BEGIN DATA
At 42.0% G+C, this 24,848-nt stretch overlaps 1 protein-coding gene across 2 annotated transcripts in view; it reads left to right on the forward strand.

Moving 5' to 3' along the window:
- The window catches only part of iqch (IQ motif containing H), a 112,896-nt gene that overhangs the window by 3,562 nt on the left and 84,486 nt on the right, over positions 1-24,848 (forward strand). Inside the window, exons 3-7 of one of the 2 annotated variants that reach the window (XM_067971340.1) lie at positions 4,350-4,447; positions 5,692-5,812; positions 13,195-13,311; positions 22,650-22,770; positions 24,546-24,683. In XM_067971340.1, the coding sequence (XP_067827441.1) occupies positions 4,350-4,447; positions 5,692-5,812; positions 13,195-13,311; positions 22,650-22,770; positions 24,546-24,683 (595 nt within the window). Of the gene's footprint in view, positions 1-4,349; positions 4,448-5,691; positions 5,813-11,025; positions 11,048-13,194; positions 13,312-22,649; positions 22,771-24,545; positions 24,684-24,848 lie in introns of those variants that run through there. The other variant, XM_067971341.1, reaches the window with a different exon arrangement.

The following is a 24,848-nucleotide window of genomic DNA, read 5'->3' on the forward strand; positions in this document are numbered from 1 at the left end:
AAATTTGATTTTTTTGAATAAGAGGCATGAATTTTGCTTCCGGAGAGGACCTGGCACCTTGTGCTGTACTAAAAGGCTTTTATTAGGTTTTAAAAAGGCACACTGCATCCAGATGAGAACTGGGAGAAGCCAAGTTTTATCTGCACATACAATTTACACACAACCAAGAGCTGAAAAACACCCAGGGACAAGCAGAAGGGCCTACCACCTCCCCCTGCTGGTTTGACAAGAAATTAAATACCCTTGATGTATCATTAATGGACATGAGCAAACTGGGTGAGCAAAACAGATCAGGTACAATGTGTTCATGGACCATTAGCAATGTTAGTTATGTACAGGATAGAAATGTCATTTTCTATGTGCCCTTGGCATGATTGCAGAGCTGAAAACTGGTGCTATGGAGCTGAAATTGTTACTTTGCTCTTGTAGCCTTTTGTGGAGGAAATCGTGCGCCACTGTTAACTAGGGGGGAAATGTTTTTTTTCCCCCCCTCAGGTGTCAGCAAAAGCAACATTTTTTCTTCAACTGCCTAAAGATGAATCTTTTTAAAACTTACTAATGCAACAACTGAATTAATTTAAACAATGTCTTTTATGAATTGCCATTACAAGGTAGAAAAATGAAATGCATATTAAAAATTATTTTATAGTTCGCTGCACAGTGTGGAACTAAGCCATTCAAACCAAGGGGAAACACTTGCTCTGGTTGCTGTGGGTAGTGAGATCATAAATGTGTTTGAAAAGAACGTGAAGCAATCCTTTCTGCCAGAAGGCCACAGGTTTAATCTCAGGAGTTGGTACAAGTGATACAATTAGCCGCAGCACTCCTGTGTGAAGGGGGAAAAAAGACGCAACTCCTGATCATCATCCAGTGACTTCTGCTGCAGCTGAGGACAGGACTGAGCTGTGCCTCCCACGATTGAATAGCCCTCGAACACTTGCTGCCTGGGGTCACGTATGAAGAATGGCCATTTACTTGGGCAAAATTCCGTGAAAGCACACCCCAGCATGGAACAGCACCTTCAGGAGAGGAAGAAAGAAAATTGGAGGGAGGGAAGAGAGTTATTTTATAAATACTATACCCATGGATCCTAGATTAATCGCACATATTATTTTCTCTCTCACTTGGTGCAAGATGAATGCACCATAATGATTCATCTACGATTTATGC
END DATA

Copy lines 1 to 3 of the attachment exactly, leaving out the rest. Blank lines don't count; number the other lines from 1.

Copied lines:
At 42.0% G+C, this 24,848-nt stretch overlaps 1 protein-coding gene across 2 annotated transcripts in view; it reads left to right on the forward strand.

Moving 5' to 3' along the window:
- The window catches only part of iqch (IQ motif containing H), a 112,896-nt gene that overhangs the window by 3,562 nt on the left and 84,486 nt on the right, over positions 1-24,848 (forward strand). Inside the window, exons 3-7 of one of the 2 annotated variants that reach the window (XM_067971340.1) lie at positions 4,350-4,447; positions 5,692-5,812; positions 13,195-13,311; positions 22,650-22,770; positions 24,546-24,683. In XM_067971340.1, the coding sequence (XP_067827441.1) occupies positions 4,350-4,447; positions 5,692-5,812; positions 13,195-13,311; positions 22,650-22,770; positions 24,546-24,683 (595 nt within the window). Of the gene's footprint in view, positions 1-4,349; positions 4,448-5,691; positions 5,813-11,025; positions 11,048-13,194; positions 13,312-22,649; positions 22,771-24,545; positions 24,684-24,848 lie in introns of those variants that run through there. The other variant, XM_067971341.1, reaches the window with a different exon arrangement.